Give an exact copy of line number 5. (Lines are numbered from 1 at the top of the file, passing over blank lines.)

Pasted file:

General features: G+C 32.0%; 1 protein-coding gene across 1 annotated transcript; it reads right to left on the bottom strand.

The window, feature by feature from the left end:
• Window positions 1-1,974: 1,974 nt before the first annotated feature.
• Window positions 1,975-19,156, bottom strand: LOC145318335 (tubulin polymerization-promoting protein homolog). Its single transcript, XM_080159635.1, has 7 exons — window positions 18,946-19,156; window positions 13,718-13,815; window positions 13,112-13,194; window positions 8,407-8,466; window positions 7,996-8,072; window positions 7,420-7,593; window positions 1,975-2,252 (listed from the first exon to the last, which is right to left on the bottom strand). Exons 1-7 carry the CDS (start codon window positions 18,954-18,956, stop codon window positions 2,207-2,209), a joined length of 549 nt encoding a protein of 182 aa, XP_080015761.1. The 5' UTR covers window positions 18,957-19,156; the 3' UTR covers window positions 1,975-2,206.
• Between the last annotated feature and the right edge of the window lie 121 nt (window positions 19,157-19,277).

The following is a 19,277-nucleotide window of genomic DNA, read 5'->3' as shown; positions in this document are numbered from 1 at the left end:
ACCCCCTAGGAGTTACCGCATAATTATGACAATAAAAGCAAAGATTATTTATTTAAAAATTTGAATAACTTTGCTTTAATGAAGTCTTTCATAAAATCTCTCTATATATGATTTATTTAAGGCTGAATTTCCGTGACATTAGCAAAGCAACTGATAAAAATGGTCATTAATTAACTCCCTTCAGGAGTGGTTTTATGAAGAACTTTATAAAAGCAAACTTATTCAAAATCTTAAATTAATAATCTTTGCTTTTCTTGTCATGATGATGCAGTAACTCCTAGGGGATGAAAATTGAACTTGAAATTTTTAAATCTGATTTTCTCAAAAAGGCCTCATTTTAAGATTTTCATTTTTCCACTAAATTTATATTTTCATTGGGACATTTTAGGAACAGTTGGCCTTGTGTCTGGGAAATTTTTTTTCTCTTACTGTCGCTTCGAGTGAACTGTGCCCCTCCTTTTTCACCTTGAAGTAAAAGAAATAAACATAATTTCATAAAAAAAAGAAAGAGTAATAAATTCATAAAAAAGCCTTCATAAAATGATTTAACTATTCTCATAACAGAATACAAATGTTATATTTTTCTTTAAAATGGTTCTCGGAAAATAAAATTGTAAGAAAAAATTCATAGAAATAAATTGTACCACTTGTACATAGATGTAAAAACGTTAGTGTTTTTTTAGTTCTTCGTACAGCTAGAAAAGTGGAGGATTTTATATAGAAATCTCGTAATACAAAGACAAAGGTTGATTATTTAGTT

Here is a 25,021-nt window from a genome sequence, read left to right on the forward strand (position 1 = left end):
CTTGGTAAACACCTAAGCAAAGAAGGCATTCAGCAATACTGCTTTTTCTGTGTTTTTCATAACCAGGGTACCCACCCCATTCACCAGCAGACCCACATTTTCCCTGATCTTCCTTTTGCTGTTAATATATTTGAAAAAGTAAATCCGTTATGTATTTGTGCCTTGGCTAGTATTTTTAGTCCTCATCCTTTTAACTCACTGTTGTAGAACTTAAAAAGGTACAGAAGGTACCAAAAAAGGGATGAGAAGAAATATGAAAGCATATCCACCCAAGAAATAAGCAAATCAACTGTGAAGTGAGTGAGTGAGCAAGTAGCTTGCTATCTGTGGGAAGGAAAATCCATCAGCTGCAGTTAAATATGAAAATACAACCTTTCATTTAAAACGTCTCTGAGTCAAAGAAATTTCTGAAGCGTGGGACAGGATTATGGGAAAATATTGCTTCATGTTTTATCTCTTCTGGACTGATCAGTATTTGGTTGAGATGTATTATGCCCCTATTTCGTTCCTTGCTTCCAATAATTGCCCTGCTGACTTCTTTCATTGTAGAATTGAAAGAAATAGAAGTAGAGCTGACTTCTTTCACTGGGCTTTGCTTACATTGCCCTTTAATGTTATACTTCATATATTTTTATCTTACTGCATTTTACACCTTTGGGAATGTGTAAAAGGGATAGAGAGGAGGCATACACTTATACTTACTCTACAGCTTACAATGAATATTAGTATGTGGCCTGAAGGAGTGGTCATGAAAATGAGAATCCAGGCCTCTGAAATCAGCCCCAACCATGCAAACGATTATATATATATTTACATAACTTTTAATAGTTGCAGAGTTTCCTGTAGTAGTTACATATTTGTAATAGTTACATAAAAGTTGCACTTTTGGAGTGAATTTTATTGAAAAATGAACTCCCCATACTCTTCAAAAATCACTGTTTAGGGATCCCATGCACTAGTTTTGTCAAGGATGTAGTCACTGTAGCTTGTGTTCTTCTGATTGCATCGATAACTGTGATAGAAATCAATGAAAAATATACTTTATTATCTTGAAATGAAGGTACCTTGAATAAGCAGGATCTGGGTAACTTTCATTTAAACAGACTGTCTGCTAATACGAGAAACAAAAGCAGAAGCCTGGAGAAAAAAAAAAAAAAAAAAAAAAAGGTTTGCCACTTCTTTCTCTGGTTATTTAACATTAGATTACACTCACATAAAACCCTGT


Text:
• Between the last annotated feature and the right edge of the window lie 121 nt (window positions 19,157-19,277).